INEC, through its National Commissioner and Chairman of Information and Voter Education Committee, Festus Okoye, said it is committed to deepening the use of technology in the electoral process.
He said that the INEC had, on many times, demonstrated its readiness through the creative, innovative and strategic deployment and application of technology in various aspects of the electoral process with the goal of limiting human interference in the electoral process and, ultimately, rigging of elections.
Specifically, Okoye said: “INEC has the capacity to transmit election results from the polling units to the registration area collation centres to the local government collation centres, the various state, federal and senatorial district collation centres, and the state and national collation centres.
“The Joint Technical Committee constituted by the commission and the Nigerian Communications Commission and made of telecommunication operators met on March 9, 2018, and the consensus was that the requirements for the electronic transfer of results proposed by INEC is practicable. The meeting, therefore, agreed that the solution that INEC wants to deploy is possible.”
Therefore, one wonders if members of the National Assembly, by passing the bill without according due respects to the INEC, which is a body constitutionally established to prepare, conduct and supervise elections, and without recognising the ability and determination of the body to sanitise electoral system, have not clearly violated the constitution of Nigeria which they swore to uphold.
In any case, even if, as it was claimed by the lawmakers (or is it lawbreakers?) when they sat to show their insensitivity to the wish of the people, that Nigeria is only about 50 percent covered with network, the country has two years to ensure 100 percent network coverage.
There is no gain saying the fact that the calibre of a country’s leader and the process through which leaders emerge, especially in a troubled country like Nigeria, cannot be overemphasised. Of course, Nigeria is lucky to have Buhari as its leader but, if truth be said, soon, in less than two years from now, he will be gone while the problems currently bedeviling the country threaten to outlast him.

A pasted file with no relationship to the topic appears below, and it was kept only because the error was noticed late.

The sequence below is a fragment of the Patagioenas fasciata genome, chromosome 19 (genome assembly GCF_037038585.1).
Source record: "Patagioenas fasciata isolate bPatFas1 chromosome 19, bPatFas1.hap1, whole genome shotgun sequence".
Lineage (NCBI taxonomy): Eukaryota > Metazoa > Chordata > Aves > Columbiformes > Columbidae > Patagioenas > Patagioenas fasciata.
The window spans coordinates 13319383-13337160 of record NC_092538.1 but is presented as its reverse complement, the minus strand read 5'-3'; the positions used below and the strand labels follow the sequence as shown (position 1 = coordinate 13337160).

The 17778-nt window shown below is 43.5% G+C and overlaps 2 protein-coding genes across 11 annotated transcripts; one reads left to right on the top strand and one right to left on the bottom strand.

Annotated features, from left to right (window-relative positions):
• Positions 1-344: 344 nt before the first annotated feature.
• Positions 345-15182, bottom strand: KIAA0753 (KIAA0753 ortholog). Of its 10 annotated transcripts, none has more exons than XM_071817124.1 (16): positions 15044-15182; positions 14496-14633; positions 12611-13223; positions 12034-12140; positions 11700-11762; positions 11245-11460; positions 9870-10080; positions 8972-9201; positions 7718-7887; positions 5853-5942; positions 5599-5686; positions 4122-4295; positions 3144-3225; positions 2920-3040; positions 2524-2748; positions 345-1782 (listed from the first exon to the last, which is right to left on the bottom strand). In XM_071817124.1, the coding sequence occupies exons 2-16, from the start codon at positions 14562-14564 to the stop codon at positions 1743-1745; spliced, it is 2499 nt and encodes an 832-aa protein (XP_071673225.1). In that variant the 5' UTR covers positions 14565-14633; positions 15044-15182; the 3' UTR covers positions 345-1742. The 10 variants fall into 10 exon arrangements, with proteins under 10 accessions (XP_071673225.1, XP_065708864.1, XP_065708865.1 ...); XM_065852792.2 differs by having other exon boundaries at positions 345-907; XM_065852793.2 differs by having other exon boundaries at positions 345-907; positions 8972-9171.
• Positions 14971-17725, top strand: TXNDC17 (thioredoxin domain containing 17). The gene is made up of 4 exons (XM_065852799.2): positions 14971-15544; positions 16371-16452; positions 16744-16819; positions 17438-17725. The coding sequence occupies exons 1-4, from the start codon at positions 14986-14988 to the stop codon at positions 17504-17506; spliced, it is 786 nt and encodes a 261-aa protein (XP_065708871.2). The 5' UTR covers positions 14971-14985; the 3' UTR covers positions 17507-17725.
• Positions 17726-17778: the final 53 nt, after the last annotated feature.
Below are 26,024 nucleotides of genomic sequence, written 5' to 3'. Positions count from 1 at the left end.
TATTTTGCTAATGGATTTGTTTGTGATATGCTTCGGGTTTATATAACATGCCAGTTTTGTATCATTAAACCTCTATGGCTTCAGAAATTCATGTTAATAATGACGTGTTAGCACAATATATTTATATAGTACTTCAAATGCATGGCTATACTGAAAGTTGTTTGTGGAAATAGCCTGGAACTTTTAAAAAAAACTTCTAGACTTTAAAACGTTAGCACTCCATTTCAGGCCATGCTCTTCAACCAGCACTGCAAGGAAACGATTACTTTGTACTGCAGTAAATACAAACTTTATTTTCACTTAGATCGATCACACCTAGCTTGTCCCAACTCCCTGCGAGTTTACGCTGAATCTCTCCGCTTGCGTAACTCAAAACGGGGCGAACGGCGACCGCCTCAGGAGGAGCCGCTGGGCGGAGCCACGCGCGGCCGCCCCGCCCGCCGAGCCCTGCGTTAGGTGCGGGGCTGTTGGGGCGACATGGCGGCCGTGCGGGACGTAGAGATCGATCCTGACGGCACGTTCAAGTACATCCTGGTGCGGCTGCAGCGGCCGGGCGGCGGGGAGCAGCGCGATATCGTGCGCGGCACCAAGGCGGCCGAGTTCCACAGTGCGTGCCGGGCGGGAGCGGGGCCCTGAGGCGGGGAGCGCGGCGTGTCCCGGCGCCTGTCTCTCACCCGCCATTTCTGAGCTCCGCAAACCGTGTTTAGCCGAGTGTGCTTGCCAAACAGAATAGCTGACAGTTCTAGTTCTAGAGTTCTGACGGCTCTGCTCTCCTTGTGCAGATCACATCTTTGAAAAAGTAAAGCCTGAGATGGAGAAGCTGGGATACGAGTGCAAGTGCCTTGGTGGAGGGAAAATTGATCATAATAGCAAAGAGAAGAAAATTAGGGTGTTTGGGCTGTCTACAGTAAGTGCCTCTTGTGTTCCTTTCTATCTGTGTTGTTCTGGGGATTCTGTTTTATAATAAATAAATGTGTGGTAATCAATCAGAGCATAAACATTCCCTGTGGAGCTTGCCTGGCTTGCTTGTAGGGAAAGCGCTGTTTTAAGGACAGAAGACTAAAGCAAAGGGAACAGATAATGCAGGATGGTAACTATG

This scenario, precisely, points to why the process through which the next president will emerge should be of interest to all, especially so to the lawmakers, and any attempt to confuse, cloud and discourage transparency and honesty of the process must, in the first place, not be considered by the so-called legislators.
In fact, in Nigeria’s legitimate and ideal attempt to produce good, sensitive, not selfish and insensitive leaders, there is no reason the country cannot vote more money for development of the telecommunication infrastructure and better funding for INEC all with a view to making sure that country gets credible polls.
And there is no gainsaying the fact that Professor Mahmoud Yakubu will provide the enabling environment for the people of the most populous black nation to elect their leaders through credible, free and fair means.
For now, it is shameful that Nigeria, with its size, resources and sophistication, is just in the year 2021 debating whether it should deploy technology in the transmission of election results, when some smaller nations, in terms of size and resources and sophistication, have deployed this system many years ago.
Thus, we must resist the attempt, from any quarters, including that which is now coming from the supposedly hallowed chambers of the National Assembly, to draw us further backward, after the country has witnessed few achievements in its electoral system under the leadership of President Muhammadu Buhari and INEC chairman Professor Mahmud Yakubu.